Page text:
I used to think that people in Vancouver were not very religious. That was until I went to my first Canuck’s game last year. My friend won tickets and although I do not know much about the sport, I was happy to go. Though the game was fun to watch, I found all the ceremony surrounding the game much more fascinating. It was a masterfully executed religious event! I would know, I am in a very similar field myself.
Walking to the game, I found the positioning of Rogers Arena significant. In the past, cities were often centered around a place of worship like a cathedral, synagogue or mosque. This tradition continues, only now the temple is the arena. During the game there were many effects aimed at producing an emotional response: special lighting, smoke, and music (complete with an organ!). Most impressive was the sense of ownership that was instilled in the spectators. The announcer repeatedly told us to cheer for “our” Vancouver Canucks. We are all Canucks! It’s like when I tell students in catechism class, “the Church isn’t a building, YOU are the Church!”
This new religion has its own system of morality for fans. The greatest virtue a fan can possess is loyalty. A good fan is a diehard fan, a real Canucklehead. The greatest sin a fan can commit is to only support the team when they are doing well. A bad fan is a bandwagon fan. Now that the Canucks have entered the playoffs, die-hard fans express their displeasure with the bandwagoners’ sudden interest in the team. It’s like Mass on Christmas Eve. The Catholics who come every Sunday start griping that the “Christmas and Easter” Catholics are taking up pew space.
Here’s the thing: supporting the Vancouver Canuck’s is not like supporting an orphanage somewhere in the developing world. Giving your time, attention and money to an orphanage is a good thing to do. Ignoring or withdrawing your support, especially when the orphanage is most in need, would be a bad thing to do.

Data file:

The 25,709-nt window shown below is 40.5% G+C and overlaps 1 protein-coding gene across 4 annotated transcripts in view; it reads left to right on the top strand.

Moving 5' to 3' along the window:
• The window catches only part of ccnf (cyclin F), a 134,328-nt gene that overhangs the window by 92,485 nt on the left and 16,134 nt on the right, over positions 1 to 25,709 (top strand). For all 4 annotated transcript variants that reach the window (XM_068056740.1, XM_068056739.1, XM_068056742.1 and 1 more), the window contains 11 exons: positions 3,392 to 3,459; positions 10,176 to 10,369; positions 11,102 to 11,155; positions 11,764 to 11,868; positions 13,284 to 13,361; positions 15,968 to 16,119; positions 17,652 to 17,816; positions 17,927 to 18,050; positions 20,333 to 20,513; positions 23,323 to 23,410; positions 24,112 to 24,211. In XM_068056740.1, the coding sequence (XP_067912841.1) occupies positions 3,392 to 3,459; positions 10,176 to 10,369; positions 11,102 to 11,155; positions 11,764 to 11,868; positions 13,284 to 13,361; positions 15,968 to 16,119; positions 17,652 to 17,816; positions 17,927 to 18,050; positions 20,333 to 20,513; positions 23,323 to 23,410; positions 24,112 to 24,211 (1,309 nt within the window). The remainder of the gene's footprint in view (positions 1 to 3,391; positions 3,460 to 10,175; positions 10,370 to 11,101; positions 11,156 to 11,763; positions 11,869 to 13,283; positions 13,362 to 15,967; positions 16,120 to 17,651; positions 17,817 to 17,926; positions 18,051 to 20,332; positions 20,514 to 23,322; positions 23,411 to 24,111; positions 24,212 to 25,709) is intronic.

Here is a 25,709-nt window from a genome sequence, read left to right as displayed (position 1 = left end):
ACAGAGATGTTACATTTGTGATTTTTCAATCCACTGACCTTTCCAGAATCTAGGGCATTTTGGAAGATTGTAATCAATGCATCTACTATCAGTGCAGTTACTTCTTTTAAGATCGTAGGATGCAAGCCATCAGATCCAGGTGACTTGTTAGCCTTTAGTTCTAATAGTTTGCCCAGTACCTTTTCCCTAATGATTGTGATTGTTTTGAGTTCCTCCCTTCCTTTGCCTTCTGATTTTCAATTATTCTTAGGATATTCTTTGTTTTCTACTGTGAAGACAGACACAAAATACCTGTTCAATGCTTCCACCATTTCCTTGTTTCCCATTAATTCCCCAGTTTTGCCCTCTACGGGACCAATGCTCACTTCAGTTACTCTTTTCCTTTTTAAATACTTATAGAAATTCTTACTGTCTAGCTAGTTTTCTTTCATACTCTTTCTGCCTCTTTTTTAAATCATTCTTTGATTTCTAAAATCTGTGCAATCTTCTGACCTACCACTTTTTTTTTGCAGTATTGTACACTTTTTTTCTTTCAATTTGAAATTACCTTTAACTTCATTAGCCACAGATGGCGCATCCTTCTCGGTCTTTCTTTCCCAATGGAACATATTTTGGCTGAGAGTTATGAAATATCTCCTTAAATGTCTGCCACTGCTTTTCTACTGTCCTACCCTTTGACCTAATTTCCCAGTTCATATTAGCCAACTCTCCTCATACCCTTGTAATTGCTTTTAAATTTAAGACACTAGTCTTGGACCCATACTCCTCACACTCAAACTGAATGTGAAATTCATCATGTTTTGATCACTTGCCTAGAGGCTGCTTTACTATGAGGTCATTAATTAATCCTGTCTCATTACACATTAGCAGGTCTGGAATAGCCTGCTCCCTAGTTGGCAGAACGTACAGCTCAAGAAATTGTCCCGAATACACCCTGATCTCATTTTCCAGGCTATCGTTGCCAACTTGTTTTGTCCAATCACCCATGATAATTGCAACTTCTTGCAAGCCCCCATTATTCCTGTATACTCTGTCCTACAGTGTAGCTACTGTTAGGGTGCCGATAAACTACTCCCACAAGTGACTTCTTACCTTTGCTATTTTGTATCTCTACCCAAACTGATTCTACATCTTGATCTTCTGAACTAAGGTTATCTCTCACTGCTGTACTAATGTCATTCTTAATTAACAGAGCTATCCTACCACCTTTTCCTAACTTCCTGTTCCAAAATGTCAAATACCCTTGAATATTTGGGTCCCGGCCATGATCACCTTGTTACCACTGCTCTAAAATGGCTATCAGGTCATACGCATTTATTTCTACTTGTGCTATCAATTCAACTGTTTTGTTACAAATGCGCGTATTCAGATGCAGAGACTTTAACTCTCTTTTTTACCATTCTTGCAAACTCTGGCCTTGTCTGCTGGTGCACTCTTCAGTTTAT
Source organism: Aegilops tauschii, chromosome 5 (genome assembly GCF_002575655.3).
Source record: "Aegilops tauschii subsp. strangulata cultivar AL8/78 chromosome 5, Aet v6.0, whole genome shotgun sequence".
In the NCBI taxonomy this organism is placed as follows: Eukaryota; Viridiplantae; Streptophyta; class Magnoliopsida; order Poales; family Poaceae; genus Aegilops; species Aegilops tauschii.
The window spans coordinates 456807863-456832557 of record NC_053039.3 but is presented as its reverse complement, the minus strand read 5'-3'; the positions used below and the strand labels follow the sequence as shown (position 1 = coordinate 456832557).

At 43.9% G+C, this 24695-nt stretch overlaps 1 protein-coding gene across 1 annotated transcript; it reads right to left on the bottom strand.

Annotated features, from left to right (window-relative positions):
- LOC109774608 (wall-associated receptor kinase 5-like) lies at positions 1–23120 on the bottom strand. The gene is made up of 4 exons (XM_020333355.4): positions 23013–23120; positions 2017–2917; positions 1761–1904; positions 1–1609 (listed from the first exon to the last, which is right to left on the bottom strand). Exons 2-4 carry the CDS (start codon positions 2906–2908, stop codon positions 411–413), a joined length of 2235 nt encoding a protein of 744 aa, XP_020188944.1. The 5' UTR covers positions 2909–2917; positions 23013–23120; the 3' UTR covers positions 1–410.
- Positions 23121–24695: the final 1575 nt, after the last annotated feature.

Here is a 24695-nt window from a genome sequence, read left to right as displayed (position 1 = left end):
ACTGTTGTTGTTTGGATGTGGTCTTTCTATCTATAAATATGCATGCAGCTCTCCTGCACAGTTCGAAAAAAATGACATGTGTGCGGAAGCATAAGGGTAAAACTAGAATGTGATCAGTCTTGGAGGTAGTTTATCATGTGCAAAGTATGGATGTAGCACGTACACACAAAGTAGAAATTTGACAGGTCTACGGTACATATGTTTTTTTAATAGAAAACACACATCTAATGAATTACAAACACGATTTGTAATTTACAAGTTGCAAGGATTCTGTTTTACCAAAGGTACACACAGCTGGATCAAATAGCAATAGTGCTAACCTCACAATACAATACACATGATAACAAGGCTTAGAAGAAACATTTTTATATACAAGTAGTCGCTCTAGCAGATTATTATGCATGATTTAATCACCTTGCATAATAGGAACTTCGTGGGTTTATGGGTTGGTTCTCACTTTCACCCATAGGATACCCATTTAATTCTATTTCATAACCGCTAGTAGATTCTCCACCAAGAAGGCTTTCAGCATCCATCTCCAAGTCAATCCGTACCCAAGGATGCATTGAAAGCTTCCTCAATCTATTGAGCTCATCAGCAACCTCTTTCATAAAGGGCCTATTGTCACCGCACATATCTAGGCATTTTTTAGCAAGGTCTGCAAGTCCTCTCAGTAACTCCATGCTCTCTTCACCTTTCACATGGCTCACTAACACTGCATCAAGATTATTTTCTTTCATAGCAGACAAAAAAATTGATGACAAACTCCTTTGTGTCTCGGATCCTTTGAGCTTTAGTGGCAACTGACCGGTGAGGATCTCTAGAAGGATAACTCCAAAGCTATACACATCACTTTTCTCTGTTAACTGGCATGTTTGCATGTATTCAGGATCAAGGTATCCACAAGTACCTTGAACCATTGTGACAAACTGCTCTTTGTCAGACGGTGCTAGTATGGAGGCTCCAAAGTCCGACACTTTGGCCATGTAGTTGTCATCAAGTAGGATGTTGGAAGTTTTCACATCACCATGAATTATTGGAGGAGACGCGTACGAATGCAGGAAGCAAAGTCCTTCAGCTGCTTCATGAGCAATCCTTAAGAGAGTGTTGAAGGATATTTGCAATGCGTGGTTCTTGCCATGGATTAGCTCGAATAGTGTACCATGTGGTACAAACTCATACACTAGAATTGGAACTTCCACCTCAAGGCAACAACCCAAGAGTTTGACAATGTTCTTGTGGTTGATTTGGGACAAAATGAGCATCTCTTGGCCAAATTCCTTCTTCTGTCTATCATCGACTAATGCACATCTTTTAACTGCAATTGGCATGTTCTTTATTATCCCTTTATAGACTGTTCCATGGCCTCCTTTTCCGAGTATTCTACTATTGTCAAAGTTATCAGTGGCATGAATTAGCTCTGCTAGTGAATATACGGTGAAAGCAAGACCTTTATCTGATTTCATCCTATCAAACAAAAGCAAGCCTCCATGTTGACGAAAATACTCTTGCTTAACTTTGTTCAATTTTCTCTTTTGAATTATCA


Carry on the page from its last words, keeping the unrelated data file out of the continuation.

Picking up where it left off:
The truth is, they are not “our” Vancouver Canucks. They are owned by people who hope to make money from the team. It is in the owner’s best interest that we feel the team belongs to us. It is in the owner’s best interest if team loyalty is exalted as a virtue. It keeps the money coming in when people follow the team with a religious devotion. I don’t know exactly how much the players make, but I assume their monetary compensation is enough to overcome the hurt feelings that arise when fan numbers and enthusiasm fluctuates. We are not all Canucks. Those paid by the team are Canucks. The rest of us are just consumers.
Not that there is anything wrong with being a consumer! In the end, supporting the Canucks is entertainment. We all spend our time and money on a variety of things that entertain us. Do you enjoy being a die-hard fan, supporting the team through all its ups and downs? Fantastic. Do you enjoy being a bandwagon fan, only paying attention when the team is performing well? Wonderful. Be whatever kind of fan makes you happy. Be aware, however, that if you attach moral significance to fan loyalty or disloyalty, thinking one is “good” and the other “bad”, you’re the one who got played.